Dave and Drew took some time out of their never-ending quest to talk to us about the Hollywood Vintage Room.
This place is the Hollywood Vintage Room. Born in 1994, the Hollywood Vintage Room was the brainchild of Guitar Center CEO Larry Thomas. In 1995, Thomas brought on two men whose names would become synonymous with vintage guitar collecting: Dave Belzer and Andrew Berlin – the Burst Brothers, named for a shared love of Sunburst Les Pauls. Curators of a virtual guitar museum, the two scour the earth for hidden six-stringed treasures, and have amassed a collection so expansive that a second Vintage Room was opened in Manhattan.
The two are responsible for the most expensive guitar purchase of all time – Eric Clapton’s Blackie for a jaw-dropping $959,500 – and for many of the great pieces available in the vintage room. Dave and Drew took some time out of their never-ending quest to talk to us about the Hollywood Vintage Room, the course of the vintage guitar market, and a little bit about their own collections, which, believe it or not, consist of more than just Bursts.
You have all of these amazing, historically significant guitars, as well as the financial means to acquire others as they become available. Do you feel like you have a part in preserving history through buying these guitars and keeping the collection available for people to enjoy?
Drew: One of the most exciting things in that vein I can tell you about is that I found the guitar Woody Guthrie originally wrote “This Land is Your Land,” on, and it came from the actor Eddie Albert before he passed away. Woody carved his name on the back of the guitar and gave it to Eddie. To me, that’s what I love about what I do; it’s like being an explorer and discovering uncharted territory.
Dave: The main thing going into an auction is to do what we can to get these guitars, so they don’t end up in someone’s private collection or under somebody’s bed. We want people to be able to appreciate and enjoy them.
Do you try to carry that same idea – that same feeling of pride in bringing these to the public – over to the guitars you offer for sale?
Dave: Oh, of course. There is one thing Drew and I have tried to do since we first started doing this for Guitar Center 12 years ago, and that is try to buy the cleanest, best guitars we can. We’re both players, and that’s very important to us. We just don’t pick them up and look at them; we play them, and make sure they’re good guitars at that level first. We want to pass them down to customers and have them enjoyed.
Drew: When we sell a guitar, a lot of the time, we’ll hook up the person who buys the guitar with the person who sold it to us. Often, the guitar is very sentimental to the seller, and they would like to know who ends up with it. In several cases, we’ve put those two sides in touch and they’ve remained friends for years and years.
Do you get most of your instruments from people bringing them in, or by going to guitar shows, or through another process entirely?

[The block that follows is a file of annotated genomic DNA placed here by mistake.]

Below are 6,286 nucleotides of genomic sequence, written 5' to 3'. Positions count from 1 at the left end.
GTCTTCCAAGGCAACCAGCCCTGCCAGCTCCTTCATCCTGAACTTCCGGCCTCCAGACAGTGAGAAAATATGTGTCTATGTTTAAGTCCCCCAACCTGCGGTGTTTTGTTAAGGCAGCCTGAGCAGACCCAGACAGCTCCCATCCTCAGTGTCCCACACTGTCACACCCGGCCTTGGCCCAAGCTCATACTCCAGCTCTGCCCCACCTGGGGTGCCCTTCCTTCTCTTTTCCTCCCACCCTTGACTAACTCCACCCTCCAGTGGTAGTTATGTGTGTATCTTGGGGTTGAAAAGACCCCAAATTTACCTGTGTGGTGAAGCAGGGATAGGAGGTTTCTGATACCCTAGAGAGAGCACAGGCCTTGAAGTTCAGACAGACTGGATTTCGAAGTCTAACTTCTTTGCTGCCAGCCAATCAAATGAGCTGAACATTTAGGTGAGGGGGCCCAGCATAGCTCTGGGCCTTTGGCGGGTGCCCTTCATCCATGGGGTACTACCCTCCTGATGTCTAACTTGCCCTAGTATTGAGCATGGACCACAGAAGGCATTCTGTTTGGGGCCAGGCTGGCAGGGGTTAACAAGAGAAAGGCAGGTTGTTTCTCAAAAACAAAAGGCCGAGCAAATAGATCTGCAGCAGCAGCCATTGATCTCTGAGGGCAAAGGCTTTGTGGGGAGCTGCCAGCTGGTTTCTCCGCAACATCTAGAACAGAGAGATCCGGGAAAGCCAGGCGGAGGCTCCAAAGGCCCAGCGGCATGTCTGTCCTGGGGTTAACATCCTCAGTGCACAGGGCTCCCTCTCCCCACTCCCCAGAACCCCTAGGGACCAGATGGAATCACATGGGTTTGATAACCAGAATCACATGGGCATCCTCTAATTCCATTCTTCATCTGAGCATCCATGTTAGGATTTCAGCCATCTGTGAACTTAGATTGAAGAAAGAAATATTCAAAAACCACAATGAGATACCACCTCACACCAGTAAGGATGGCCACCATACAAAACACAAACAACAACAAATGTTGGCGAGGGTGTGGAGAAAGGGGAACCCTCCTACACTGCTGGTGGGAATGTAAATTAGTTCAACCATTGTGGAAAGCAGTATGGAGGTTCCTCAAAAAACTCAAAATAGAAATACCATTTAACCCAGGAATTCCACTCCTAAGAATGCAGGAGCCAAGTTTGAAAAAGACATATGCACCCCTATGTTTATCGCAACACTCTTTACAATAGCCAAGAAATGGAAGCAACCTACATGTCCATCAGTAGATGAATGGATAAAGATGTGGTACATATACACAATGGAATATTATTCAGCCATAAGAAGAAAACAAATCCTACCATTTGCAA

Drew: The way that we find these pieces is that we’ve been doing this since the late ‘60s, and we have contacts that we’ve remained friends with. When I found something that was really incredible, I always said, “When you are ready to sell it, let me know.” The other way people find Dave and I is they get referred. We’ve developed a reputation of being the go-to guys.
Dave: We have 200 stores, and a lot of those are located in small towns, and they have become places for people to bring their guitars in and get them looked at. Believe it or not, a large number of vintage instruments are still coming from original owners. The people that bought these instruments new in the ‘40s and ‘50s are starting to pass on, and their children are letting the guitars go.
Do you guys deal with dealers or just private buyers and sellers?
Dave: We deal with other dealers, sure. It’s kind of a small little world, so we all work with each other. Usually it’s at guitar shows; when we buy at a guitar show, most of what we buy is from dealers.
Do you find it’s harder to locate good guitars now than when you opened 12 years ago?
Dave: It’s almost like you have to wait for somebody to let something go that’s been in a collection. If you go to guitar shows these days, it’s not like it was ten years ago. A decade ago you might have 100 people in line, and a third of them might have had tweed and brown cases in their hands. Nowadays, you might have 100 or 200 people in line, and you’re lucky if there are four or five cases, and even those are probably new cases, not old ones. It is tougher to find good pieces now.
Drew: It is harder, because there are only so many of these guitars made, and the more that are in collections and don’t come out, the fewer there are. That’s what dictates the price of the guitars, really.
Do you think this difficulty in finding pieces gives more importance to the service you provide?
Dave: Our greatest resource is that – between the two of us – we’ve been doing this for so long, that we’ve developed a network, a big group of people that are out there looking for guitars as well, and we are able to purchase guitars from them.
Drew: We’ve never been afraid to step up and pay the right price for the right guitar. They have to be good, and they have to be original for us to buy them.
Do you guys have wish lists for certain customers?
Drew: Dave and I have a relationship with most of the successful producers in Hollywood. Commonly what happens is they will get a new project or a new band and they’ll bring them in to meet us, and almost like a tailor we will sit down with the artist and find out exactly what they are looking for, what the producer wants on the record, and we recommend what might work for them.